Before my departure, I needed inspiration and renewed energy
When I signed up for ALE earlier this year, all I knew about this event was the format. In fact, at Liip we are having an un-conference every year – an intense time of exchanges across our five offices – and I already loved the way it enables freedom and co-creation.
Furthermore, I had been practicing the Scrum Master role for three years, mostly learning by doing, and I felt it was time for me to go « drink from the well ». I needed inspiration, renewed energy, and the least I can say is that I got more than what I was hoping for.
Each of us contributed to create the content
What makes an un-conference work so well (when well organized and facilitated of course) is the « Open Space » format it relies on. In a nutshell:
- The audience literally creates the content. At the beginning of each day, dozens of participants come to the front and pitch their ideas for sessions. Many rooms and spaces are made available in parallel, which allows the creation of a dynamic « programme wall ». Through each the day, every attendee can then pick workshops according to his own interests.
- Everyone is empowered to make use of the « Law of Two Feet », that is: if you ever feel you do not contribute to or learn from the session you’re in, you are free and encouraged to walk out (while minimizing disturbance, that goes without saying) and find another session that you could benefit more to and from.
It all creates a very spontaneous and lively atmosphere. You can really tell that the un-conference concept was invented by people who felt that the best moment in conferences was the coffee breaks. So much happens on-the-spot. And you really have no idea where a day will take you.
There was so much to learn from!
The event was packed with very interesting sessions. Here’s a sample:
FeatureBan with Markus Wissekal
As Scrum Master of a support-oriented team, where operational flow is especially crucial, I knew I had to attend this one. Markus Wissekal, Scrum & Kanban coach, gave us a thorough refresher on the theory of Kanban, with examples from a real-life system, followed by a hands-on game to get a feel of how it works, and most importantly why it works that way. Attendees also got a chance to ask practical questions. Some of them received very strict answers, for example: « Should we keep in a column the tasks that have been postponed by the client? » « No! Everything that can not be delivered is waste, and it pollutes the system. »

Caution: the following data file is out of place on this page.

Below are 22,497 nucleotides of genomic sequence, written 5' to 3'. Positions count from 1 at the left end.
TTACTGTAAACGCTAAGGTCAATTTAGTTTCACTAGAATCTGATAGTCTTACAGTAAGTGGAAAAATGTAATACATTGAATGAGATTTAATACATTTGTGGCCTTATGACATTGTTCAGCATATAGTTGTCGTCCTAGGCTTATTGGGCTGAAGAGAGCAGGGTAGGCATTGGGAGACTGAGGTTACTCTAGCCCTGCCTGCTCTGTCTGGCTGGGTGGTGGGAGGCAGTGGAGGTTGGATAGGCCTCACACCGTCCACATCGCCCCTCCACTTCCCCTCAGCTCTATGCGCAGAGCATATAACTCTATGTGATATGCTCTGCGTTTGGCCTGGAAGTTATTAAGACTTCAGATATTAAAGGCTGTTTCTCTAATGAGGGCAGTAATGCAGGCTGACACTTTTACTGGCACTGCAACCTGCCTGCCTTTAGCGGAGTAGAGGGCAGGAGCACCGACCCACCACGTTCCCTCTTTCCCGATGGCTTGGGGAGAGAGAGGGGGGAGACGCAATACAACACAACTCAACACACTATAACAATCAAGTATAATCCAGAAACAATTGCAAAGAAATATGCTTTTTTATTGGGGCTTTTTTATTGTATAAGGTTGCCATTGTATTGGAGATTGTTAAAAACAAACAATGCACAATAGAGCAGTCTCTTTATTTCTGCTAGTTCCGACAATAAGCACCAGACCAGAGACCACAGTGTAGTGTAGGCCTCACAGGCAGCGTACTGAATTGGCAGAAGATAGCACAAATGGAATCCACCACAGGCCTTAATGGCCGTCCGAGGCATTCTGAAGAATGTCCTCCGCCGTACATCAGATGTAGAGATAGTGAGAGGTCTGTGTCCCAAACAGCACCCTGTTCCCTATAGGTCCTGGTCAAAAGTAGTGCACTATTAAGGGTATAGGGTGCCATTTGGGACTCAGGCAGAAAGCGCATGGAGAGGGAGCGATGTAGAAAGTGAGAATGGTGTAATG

Appreciative Agile with Susanne Taylor
Suzanne Taylor works with teams to help them maximize flow and foster collaboration. Her research led her to consider a possible bridge between Appreciative Inquiry and the daily practice of Agility. The core of Appreciative Inquiry is to see value in anything that may happen (including failure), to build upon what already works, and start any discussion upon a « positive bias », that is: suspend disbelief at least until an idea has received enough time to be fully expressed. Isn’t that we all do as Scrum Masters when we facilitate a retrospective? Indeed, if as agile practitioners we do not believe in the possibility of developing and improving the positive things that are already there, how can we expect any success when leading a team in a Continuous Improvement process?
Vipassana with Pia Heinze
Agile practitioners are inherently change agents, and one can ask how you can change your (work) environment if you can not change your own self. That’s one of the reasons why Pia Heinze embarked on a very particular journey to get to know her own mental mechanisms, and change her relationship with her thoughts and emotions. Yes, we are talking about meditation. Ten days of it, cut off from any external stimulus. Even eye contact was to be avoided. Sitting down, eyes closed for essentially 10 days, Pia thought many times she was going crazy. But at the end of the process, she got to touch the notion of equanimity, that is: observe what happens without rushing to categorize it as either positive or negative (what we are trained to do since youth). Pia concludes: « I am even more emotional than before, but I am less reactive. ». She will take the Vipassa once again this year, bringing a friend along for the journey. «The brain? A great bullshit machine!».
A powerful conference that encouraged me to step out of my comfort zone
I also had loads of fun. The feeling of safety established by Silvana, the conference facilitator, was so powerful that there seemed to be no limit in trying things. The craziest was « Powerpoint Karaoke ». Yes, it is exactly what it seems and you can be scared. Unless you feel comfortable enough with the 40 persons who stayed after the day had wrapped for this unlikely session. I had to kick myself a bit to step up but that was a very liberating exercise. I improvised over 10 slides of 20 seconds each of a random deck found on the Internets. I had tears of laughter while watching others do the same.
Even more than the technique of practicing agility, these three days reminded me of the central importance of the relationship you share with your team. I got to experience how strangers become friends, thanks to safety, trust and listening. Those are the foundations. From that point on, it’s a kind of magic.